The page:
Natalia Chechina outlines features of actor and functional programming models, and the reason these models attract so much interest in parallel, concurrent, and scaling world.
Carl Hewitt keynotes on the Actor Model and ActorScript, providing examples of using them for large-scale datacenters and IoT.
Paul Butcher discusses difficulties with concurrency and some of the alternatives that help with this, focusing on Actors and how they help deal with threads and locks and make code clearer.
Jamie Allen reviews some of the actor patterns as implemented in Akka and Scala.
Jamie Allen describes three patterns using Akka actors: handling a lack of guaranteed delivery, distributing tasks to worker actors and implementing distributed workers in an Akka cluster.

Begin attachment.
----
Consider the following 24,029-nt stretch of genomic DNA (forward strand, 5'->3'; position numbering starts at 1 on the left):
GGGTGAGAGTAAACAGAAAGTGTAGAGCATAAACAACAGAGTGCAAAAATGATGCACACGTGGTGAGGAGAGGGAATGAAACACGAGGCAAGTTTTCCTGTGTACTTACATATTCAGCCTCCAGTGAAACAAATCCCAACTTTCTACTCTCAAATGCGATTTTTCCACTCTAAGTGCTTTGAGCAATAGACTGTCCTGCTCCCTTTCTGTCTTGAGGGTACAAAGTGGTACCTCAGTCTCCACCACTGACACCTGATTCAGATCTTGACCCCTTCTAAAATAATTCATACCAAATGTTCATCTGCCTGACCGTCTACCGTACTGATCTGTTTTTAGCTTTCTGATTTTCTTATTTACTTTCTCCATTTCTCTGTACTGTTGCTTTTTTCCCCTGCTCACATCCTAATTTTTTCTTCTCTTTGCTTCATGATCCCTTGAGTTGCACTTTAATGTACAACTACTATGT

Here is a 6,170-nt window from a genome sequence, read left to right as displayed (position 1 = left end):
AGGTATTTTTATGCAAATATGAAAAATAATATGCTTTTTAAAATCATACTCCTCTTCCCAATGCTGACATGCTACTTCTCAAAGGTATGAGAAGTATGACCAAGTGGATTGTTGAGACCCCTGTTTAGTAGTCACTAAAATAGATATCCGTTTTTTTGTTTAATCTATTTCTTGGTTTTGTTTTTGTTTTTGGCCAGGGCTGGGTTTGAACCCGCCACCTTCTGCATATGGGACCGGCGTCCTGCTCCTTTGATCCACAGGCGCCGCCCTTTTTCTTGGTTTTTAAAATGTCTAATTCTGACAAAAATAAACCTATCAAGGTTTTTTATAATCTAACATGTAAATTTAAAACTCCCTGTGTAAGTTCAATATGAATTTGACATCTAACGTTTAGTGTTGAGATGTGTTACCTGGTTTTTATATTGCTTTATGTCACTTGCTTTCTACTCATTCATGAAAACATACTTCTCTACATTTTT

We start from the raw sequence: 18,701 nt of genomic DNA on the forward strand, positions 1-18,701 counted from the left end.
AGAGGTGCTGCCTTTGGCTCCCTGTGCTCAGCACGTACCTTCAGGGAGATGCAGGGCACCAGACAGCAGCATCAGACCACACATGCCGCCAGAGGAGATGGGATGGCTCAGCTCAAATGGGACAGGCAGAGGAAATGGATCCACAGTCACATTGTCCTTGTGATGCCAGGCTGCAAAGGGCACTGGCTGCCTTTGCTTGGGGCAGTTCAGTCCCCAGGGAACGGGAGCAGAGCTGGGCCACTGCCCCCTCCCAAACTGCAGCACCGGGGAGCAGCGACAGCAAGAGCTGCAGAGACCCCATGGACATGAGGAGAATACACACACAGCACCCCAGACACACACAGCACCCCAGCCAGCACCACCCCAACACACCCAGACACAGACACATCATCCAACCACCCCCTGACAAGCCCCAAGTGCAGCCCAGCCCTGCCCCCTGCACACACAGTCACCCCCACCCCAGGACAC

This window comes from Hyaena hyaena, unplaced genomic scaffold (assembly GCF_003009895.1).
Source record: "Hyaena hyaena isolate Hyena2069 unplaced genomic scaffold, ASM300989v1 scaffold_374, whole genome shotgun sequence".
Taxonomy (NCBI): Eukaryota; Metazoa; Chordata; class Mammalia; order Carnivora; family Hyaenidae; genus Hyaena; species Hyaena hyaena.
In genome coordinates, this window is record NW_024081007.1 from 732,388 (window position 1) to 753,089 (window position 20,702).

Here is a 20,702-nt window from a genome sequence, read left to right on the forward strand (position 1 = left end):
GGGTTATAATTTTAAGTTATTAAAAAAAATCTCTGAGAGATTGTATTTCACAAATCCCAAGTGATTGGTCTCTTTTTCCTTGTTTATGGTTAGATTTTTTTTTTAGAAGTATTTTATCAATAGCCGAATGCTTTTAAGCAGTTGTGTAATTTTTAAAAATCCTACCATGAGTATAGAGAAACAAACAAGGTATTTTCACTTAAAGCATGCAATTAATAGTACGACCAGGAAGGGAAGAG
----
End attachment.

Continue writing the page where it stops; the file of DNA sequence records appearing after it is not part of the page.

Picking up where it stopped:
Joshua Suereth designs a scalable distributed search service with Akka and Scala using actors, and covering practical aspects of how to scale out with Akka’s clustering API.
Josh Suereth designs a distributed search service with Akka using Actors, covering: message passing, designing topologies, handling failure, service overload detection and tracking user sessions.
Stuart Halloway discusses concurrency features in Clojure: atoms, agents, futures, delays, promises, STM, and dynamic vars.
Jamie Allen explains some of the terminology encountered by Scala developers and not only: OO features, pattern matching, functional programming, actors, futures, tuples, implicits, type theory, etc.
Jonas Bonér explains solving scalability issues, including adaptive automatic load-balancing, cluster rebalancing, replication and partitioning, with Akka 2.
Steve Vinoski believes that actor-oriented languages such as Erlang are better prepared for the challenges of the future: cloud, multicore, high availability and fault tolerance.